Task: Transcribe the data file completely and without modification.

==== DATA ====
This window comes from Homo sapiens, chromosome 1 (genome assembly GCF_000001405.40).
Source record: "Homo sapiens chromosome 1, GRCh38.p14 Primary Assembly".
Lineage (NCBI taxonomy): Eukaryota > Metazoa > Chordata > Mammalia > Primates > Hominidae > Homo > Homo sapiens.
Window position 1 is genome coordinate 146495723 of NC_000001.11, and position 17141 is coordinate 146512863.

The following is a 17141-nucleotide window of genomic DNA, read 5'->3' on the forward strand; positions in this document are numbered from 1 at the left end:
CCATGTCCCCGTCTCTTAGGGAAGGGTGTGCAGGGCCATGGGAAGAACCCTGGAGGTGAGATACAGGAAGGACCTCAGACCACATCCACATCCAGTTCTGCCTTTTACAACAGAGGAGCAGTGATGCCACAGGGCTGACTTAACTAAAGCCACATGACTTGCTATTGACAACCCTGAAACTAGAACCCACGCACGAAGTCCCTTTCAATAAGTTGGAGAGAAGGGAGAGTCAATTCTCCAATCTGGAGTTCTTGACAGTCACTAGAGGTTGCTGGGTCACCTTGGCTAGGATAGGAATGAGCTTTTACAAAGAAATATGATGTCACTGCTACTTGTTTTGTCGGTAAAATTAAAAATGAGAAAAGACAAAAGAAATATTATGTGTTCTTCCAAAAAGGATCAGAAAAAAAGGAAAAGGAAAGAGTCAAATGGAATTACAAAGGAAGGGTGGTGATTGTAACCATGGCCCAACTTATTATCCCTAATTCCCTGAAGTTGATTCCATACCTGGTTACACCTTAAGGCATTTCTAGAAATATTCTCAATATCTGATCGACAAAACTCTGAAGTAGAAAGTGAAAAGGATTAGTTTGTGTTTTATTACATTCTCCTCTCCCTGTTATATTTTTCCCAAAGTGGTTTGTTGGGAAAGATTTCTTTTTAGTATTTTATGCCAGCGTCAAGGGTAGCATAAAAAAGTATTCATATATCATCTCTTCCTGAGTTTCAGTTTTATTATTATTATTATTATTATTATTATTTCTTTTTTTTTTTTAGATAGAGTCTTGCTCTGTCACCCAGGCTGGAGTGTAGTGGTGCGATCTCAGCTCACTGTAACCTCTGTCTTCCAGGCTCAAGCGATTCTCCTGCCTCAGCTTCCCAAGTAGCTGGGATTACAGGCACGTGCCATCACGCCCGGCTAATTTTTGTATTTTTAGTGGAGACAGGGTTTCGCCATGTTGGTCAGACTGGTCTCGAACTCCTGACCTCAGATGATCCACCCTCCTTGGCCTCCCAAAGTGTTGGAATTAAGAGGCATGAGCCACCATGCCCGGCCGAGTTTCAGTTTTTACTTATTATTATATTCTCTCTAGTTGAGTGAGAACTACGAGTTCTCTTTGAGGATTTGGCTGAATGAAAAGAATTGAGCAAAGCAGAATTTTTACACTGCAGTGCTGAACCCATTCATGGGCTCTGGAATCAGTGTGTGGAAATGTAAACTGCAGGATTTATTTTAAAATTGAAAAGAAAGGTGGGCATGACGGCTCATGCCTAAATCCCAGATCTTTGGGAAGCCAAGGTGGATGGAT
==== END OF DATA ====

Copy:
This window comes from Homo sapiens, chromosome 1 (genome assembly GCF_000001405.40).
Source record: "Homo sapiens chromosome 1, GRCh38.p14 Primary Assembly".
Lineage (NCBI taxonomy): Eukaryota > Metazoa > Chordata > Mammalia > Primates > Hominidae > Homo > Homo sapiens.
Window position 1 is genome coordinate 146495723 of NC_000001.11, and position 17141 is coordinate 146512863.

The following is a 17141-nucleotide window of genomic DNA, read 5'->3' on the forward strand; positions in this document are numbered from 1 at the left end:
CCATGTCCCCGTCTCTTAGGGAAGGGTGTGCAGGGCCATGGGAAGAACCCTGGAGGTGAGATACAGGAAGGACCTCAGACCACATCCACATCCAGTTCTGCCTTTTACAACAGAGGAGCAGTGATGCCACAGGGCTGACTTAACTAAAGCCACATGACTTGCTATTGACAACCCTGAAACTAGAACCCACGCACGAAGTCCCTTTCAATAAGTTGGAGAGAAGGGAGAGTCAATTCTCCAATCTGGAGTTCTTGACAGTCACTAGAGGTTGCTGGGTCACCTTGGCTAGGATAGGAATGAGCTTTTACAAAGAAATATGATGTCACTGCTACTTGTTTTGTCGGTAAAATTAAAAATGAGAAAAGACAAAAGAAATATTATGTGTTCTTCCAAAAAGGATCAGAAAAAAAGGAAAAGGAAAGAGTCAAATGGAATTACAAAGGAAGGGTGGTGATTGTAACCATGGCCCAACTTATTATCCCTAATTCCCTGAAGTTGATTCCATACCTGGTTACACCTTAAGGCATTTCTAGAAATATTCTCAATATCTGATCGACAAAACTCTGAAGTAGAAAGTGAAAAGGATTAGTTTGTGTTTTATTACATTCTCCTCTCCCTGTTATATTTTTCCCAAAGTGGTTTGTTGGGAAAGATTTCTTTTTAGTATTTTATGCCAGCGTCAAGGGTAGCATAAAAAAGTATTCATATATCATCTCTTCCTGAGTTTCAGTTTTATTATTATTATTATTATTATTATTATTTCTTTTTTTTTTTTAGATAGAGTCTTGCTCTGTCACCCAGGCTGGAGTGTAGTGGTGCGATCTCAGCTCACTGTAACCTCTGTCTTCCAGGCTCAAGCGATTCTCCTGCCTCAGCTTCCCAAGTAGCTGGGATTACAGGCACGTGCCATCACGCCCGGCTAATTTTTGTATTTTTAGTGGAGACAGGGTTTCGCCATGTTGGTCAGACTGGTCTCGAACTCCTGACCTCAGATGATCCACCCTCCTTGGCCTCCCAAAGTGTTGGAATTAAGAGGCATGAGCCACCATGCCCGGCCGAGTTTCAGTTTTTACTTATTATTATATTCTCTCTAGTTGAGTGAGAACTACGAGTTCTCTTTGAGGATTTGGCTGAATGAAAAGAATTGAGCAAAGCAGAATTTTTACACTGCAGTGCTGAACCCATTCATGGGCTCTGGAATCAGTGTGTGGAAATGTAAACTGCAGGATTTATTTTAAAATTGAAAAGAAAGGTGGGCATGACGGCTCATGCCTAAATCCCAGATCTTTGGGAAGCCAAGGTGGATGGAT